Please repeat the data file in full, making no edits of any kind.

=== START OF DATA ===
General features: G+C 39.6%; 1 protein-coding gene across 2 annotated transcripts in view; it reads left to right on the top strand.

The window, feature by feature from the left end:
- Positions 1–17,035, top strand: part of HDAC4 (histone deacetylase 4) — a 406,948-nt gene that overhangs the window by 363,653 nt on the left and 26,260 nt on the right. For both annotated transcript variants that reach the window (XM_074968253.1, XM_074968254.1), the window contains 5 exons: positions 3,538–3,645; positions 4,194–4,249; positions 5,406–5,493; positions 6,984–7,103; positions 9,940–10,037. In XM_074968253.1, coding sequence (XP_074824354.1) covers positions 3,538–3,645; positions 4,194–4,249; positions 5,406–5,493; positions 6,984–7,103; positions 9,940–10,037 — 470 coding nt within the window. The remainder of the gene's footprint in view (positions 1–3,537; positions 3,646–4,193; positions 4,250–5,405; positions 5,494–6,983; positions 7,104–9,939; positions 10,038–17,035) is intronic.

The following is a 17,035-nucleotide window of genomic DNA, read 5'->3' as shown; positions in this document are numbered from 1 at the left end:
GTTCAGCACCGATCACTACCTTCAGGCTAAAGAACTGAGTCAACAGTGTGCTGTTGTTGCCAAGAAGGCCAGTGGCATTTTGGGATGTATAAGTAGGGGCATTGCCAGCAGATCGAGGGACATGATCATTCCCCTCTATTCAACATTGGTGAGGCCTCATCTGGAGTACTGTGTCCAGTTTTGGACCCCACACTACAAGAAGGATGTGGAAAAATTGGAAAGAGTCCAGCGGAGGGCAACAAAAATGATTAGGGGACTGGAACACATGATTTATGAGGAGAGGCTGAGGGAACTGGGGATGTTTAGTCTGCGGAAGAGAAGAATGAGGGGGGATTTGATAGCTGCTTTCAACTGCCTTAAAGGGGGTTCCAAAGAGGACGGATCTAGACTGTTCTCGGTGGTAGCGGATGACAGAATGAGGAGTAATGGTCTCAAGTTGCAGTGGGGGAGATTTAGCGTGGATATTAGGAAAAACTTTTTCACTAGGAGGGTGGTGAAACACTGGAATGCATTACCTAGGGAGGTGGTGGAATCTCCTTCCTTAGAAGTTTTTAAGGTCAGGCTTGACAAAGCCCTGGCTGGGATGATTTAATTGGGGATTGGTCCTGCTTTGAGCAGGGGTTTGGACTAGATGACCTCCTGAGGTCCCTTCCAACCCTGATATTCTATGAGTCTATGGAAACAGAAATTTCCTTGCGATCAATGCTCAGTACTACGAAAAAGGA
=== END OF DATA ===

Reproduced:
General features: G+C 39.6%; 1 protein-coding gene across 2 annotated transcripts in view; it reads left to right on the top strand.

The window, feature by feature from the left end:
- Positions 1–17,035, top strand: part of HDAC4 (histone deacetylase 4) — a 406,948-nt gene that overhangs the window by 363,653 nt on the left and 26,260 nt on the right. For both annotated transcript variants that reach the window (XM_074968253.1, XM_074968254.1), the window contains 5 exons: positions 3,538–3,645; positions 4,194–4,249; positions 5,406–5,493; positions 6,984–7,103; positions 9,940–10,037. In XM_074968253.1, coding sequence (XP_074824354.1) covers positions 3,538–3,645; positions 4,194–4,249; positions 5,406–5,493; positions 6,984–7,103; positions 9,940–10,037 — 470 coding nt within the window. The remainder of the gene's footprint in view (positions 1–3,537; positions 3,646–4,193; positions 4,250–5,405; positions 5,494–6,983; positions 7,104–9,939; positions 10,038–17,035) is intronic.

The following is a 17,035-nucleotide window of genomic DNA, read 5'->3' as shown; positions in this document are numbered from 1 at the left end:
GTTCAGCACCGATCACTACCTTCAGGCTAAAGAACTGAGTCAACAGTGTGCTGTTGTTGCCAAGAAGGCCAGTGGCATTTTGGGATGTATAAGTAGGGGCATTGCCAGCAGATCGAGGGACATGATCATTCCCCTCTATTCAACATTGGTGAGGCCTCATCTGGAGTACTGTGTCCAGTTTTGGACCCCACACTACAAGAAGGATGTGGAAAAATTGGAAAGAGTCCAGCGGAGGGCAACAAAAATGATTAGGGGACTGGAACACATGATTTATGAGGAGAGGCTGAGGGAACTGGGGATGTTTAGTCTGCGGAAGAGAAGAATGAGGGGGGATTTGATAGCTGCTTTCAACTGCCTTAAAGGGGGTTCCAAAGAGGACGGATCTAGACTGTTCTCGGTGGTAGCGGATGACAGAATGAGGAGTAATGGTCTCAAGTTGCAGTGGGGGAGATTTAGCGTGGATATTAGGAAAAACTTTTTCACTAGGAGGGTGGTGAAACACTGGAATGCATTACCTAGGGAGGTGGTGGAATCTCCTTCCTTAGAAGTTTTTAAGGTCAGGCTTGACAAAGCCCTGGCTGGGATGATTTAATTGGGGATTGGTCCTGCTTTGAGCAGGGGTTTGGACTAGATGACCTCCTGAGGTCCCTTCCAACCCTGATATTCTATGAGTCTATGGAAACAGAAATTTCCTTGCGATCAATGCTCAGTACTACGAAAAAGGA